October 17, 2022
One college admissions officer at a large public university described how test-optional admissions had spurred more disagreements in his office. A third reader on an application was often called in to break a tie when one staffer said ‘yes’ and another said ‘no.’ Without SAT and ACT scores, he explained, the job of admitting students had become more subjective and more time-consuming. “I feel like everyone who reviews applications has their own perspective or opinion,” he said.
This sobering anecdote comes from a research project led by Kelly Slay, an assistant professor at Vanderbilt University, who has been conducting in-depth interviews with admissions officers in 2022 to understand how the elimination of SAT and ACT testing requirements has been playing out inside colleges and universities. According to Slay, admissions officers often described a “chaotic” and “stressful” process where they lacked clear guidance on how to select students without test scores. Admissions officers at selective colleges were also “overwhelmed” by the volume of applicants that test-optional policies had unleashed.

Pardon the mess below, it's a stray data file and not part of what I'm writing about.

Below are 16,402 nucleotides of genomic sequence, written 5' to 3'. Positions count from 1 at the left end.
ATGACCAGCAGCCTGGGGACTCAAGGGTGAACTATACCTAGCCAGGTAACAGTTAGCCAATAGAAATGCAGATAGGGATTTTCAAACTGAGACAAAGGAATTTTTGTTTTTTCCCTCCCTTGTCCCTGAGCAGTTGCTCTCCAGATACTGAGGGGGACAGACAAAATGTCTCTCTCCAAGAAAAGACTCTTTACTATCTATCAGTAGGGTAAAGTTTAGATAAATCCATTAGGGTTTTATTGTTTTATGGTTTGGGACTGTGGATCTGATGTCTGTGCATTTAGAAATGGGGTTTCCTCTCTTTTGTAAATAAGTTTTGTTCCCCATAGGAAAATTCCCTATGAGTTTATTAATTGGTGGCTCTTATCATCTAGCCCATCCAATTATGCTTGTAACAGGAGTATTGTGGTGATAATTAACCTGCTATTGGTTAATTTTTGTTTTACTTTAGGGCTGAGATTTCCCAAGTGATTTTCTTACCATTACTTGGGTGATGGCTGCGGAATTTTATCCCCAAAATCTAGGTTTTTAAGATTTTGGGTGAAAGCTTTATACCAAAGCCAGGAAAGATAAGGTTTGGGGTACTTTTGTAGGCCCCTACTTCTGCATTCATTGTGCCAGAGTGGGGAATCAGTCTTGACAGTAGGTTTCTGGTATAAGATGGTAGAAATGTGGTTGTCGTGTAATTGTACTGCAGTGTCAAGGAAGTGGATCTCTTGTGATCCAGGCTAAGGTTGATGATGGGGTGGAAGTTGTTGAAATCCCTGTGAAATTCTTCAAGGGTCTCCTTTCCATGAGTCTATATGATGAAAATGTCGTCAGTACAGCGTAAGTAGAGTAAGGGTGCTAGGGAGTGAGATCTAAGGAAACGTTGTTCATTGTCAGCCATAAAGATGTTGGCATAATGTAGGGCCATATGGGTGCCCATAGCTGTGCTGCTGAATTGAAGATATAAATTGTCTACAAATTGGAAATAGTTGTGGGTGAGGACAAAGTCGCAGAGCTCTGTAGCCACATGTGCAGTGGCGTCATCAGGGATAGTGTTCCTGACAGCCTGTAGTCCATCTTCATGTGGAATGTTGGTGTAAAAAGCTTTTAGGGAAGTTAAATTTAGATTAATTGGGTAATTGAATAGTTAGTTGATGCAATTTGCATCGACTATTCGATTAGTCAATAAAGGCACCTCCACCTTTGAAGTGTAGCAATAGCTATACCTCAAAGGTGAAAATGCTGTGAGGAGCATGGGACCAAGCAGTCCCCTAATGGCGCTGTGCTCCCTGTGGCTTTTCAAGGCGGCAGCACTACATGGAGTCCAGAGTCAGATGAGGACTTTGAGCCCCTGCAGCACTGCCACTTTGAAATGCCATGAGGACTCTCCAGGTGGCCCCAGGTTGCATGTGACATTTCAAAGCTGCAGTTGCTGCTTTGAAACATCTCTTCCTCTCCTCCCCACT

“One of our key findings were the tensions that were emerging around these test optional policies,” said Slay. “There’s a struggle on how to implement them.”
Slay’s work gives us a rare, unvarnished glimpse inside college admissions offices. It’s especially significant now because a college admissions case is currently before the Supreme Court that could strike down affirmative action, a practice that gives preferences to groups that have been discriminated against. As colleges experiment with alternative solutions, these interviews help shed light on why test-optional policies haven’t been helpful for increasing diversity on college campuses.
Earlier quantitative studies found that the test-optional movement, which has spread to over 1,700 colleges, failed to substantially raise the share of low-income students or students of color. For example, one study published in 2021 found that the share of Black, Latino and Native American students increased by only 1 percentage point at about 100 colleges and universities that adopted the policy between 2005-06 and 2015-16. A separate study of a group of selective liberal arts colleges that adopted test-optional policies before 2011 didn’t find any didn’t find any diversity improvements on those campuses.